Review: Amtrak for iPhone pulls into the App Store
One of the great things about Amtrak.com is that you are encouraged to imagine — maps, schedules, photos, external links, etc. — the people and places you can see when taking the train, and I love riding the train. For better and worse, those are exactly the things that are missing from this app.
I have been waiting for Amtrak for iPhone (iTunes, free) with something akin to bated breath, looking forward to idling away some time.
Whereas Amtrak for iPhone, which runs fine on my iPad (portrait mode only), is good for checking schedules, train status and buyings tickets, it’s not a app designed to let your mind wander. For example, the Stations button of the app provides only rudimentary text descriptions and none of the photos, prose and detailed listings that make these places destinations rather than just stops along the way.
Also, one of the great things about Amtrak.com, or the printed schedules with maps that you can pick up at most train stations, is you can browse. However, even a table of scheduled trains, which this app lacks, is more evocative than Amtrak for iPhone — to view even a schedule snippet, you have to provide a city pair.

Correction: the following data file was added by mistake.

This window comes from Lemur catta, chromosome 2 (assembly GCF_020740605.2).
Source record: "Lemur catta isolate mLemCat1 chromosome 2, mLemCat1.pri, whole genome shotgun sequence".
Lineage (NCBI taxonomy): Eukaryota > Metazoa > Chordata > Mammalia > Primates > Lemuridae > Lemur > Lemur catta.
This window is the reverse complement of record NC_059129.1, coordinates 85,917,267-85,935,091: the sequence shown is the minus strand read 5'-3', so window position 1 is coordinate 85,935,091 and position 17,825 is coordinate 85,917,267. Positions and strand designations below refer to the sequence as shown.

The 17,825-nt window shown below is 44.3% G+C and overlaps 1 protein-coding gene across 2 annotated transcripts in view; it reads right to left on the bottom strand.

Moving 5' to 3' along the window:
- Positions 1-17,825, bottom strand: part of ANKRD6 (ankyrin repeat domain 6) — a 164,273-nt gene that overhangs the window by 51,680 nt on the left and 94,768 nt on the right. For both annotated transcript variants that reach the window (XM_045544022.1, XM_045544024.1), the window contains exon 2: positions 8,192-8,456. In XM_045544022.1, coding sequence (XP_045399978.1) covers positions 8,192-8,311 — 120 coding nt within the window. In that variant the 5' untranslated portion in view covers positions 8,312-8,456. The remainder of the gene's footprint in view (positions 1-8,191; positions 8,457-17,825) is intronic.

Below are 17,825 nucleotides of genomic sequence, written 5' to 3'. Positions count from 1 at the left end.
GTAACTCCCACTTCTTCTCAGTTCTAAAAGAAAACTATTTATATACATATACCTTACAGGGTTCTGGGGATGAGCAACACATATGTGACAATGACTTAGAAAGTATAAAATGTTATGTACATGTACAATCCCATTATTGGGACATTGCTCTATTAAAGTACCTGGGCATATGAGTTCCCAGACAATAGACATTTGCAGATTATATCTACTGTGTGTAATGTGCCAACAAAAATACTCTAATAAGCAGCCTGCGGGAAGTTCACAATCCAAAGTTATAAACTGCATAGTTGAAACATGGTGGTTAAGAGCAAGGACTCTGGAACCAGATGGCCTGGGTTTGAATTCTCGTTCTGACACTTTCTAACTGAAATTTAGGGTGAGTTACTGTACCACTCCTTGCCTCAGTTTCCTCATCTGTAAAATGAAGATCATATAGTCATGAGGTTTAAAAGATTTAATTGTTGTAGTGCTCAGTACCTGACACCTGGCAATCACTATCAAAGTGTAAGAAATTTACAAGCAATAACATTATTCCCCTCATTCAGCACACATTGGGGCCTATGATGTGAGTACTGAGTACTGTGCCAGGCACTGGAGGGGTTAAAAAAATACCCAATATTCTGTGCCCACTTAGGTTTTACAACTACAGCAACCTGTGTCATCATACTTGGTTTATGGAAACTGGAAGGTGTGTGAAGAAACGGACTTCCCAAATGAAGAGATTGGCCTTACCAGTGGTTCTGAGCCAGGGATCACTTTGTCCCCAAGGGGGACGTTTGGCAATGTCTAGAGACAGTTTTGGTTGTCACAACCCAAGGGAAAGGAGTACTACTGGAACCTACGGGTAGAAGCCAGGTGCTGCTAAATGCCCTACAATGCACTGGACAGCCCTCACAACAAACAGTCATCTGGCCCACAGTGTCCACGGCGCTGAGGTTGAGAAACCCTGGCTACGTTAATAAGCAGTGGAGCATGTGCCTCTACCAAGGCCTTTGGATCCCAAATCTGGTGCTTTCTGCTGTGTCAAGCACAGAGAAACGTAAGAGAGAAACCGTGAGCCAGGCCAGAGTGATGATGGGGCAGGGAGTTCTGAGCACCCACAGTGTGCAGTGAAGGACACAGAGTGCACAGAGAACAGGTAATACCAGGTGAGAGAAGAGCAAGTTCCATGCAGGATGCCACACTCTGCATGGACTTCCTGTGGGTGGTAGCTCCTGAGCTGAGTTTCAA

A pinch of social
The app does make a stab at the adventure aspect of train travel called “Passport” that encourages you to check in at the stations you visit. You earn a stamp for each station and get bonuses for new stations, routes or buying tickets in the app.
Yes, you can tweet or Facebook your trips and check ins, but there’s no competitive element to Passport, no built-in opportunity for community — a key element of train travel. That is, it’s just silly to think that slapping a Twitter button on something makes it social.
How about station, route, train or mileage leader boards, for example, or tying the acquisition of stamps into Amtrak’s Guest Rewards program?
Miles to go
Like the rest of this plain jane app, Passport lacks imaginative license. For example, if you tap on a station on Passport’s map, which can’t be zoomed or explored, it will only tell you if checked in there previously, nothing specific to remind of adventures past or encourage a new one.
Then again, these omissions might be the point of this app – it’s for people who take the train (mostly) as a matter of course, who need to know things and not just wonder. Further, this is version 1.0 and perhaps the long wait gave me more than too much time (it is 2011 after all) to imagine what it could be.
Amtrak for iPhone (iTunes, free) really ought to be both utilitarian and be a window (if only a small one) on the stations, scenery, characters and history that make train travel distinctive and a destination in and of itself…
What’s your take?